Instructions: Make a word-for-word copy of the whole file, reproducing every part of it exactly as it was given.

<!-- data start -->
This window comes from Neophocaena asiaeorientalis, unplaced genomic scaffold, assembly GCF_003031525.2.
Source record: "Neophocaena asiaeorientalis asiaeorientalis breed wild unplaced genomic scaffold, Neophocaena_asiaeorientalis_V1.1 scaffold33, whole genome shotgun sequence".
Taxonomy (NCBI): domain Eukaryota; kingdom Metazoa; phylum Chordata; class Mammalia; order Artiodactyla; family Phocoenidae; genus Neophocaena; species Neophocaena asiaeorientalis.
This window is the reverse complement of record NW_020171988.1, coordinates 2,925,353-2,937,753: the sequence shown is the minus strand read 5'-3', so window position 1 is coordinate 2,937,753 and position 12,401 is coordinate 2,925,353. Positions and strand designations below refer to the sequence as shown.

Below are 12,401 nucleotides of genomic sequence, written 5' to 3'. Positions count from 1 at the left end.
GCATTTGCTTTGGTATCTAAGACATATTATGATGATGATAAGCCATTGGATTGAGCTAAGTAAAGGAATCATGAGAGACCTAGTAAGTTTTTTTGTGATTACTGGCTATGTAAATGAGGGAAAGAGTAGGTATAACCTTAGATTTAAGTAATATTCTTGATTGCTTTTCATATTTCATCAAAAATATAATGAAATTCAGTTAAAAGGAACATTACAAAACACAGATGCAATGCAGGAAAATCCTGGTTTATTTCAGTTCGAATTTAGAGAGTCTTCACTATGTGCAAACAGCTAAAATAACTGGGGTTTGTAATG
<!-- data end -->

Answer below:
This window comes from Neophocaena asiaeorientalis, unplaced genomic scaffold, assembly GCF_003031525.2.
Source record: "Neophocaena asiaeorientalis asiaeorientalis breed wild unplaced genomic scaffold, Neophocaena_asiaeorientalis_V1.1 scaffold33, whole genome shotgun sequence".
Taxonomy (NCBI): domain Eukaryota; kingdom Metazoa; phylum Chordata; class Mammalia; order Artiodactyla; family Phocoenidae; genus Neophocaena; species Neophocaena asiaeorientalis.
This window is the reverse complement of record NW_020171988.1, coordinates 2,925,353-2,937,753: the sequence shown is the minus strand read 5'-3', so window position 1 is coordinate 2,937,753 and position 12,401 is coordinate 2,925,353. Positions and strand designations below refer to the sequence as shown.

Below are 12,401 nucleotides of genomic sequence, written 5' to 3'. Positions count from 1 at the left end.
GCATTTGCTTTGGTATCTAAGACATATTATGATGATGATAAGCCATTGGATTGAGCTAAGTAAAGGAATCATGAGAGACCTAGTAAGTTTTTTTGTGATTACTGGCTATGTAAATGAGGGAAAGAGTAGGTATAACCTTAGATTTAAGTAATATTCTTGATTGCTTTTCATATTTCATCAAAAATATAATGAAATTCAGTTAAAAGGAACATTACAAAACACAGATGCAATGCAGGAAAATCCTGGTTTATTTCAGTTCGAATTTAGAGAGTCTTCACTATGTGCAAACAGCTAAAATAACTGGGGTTTGTAATG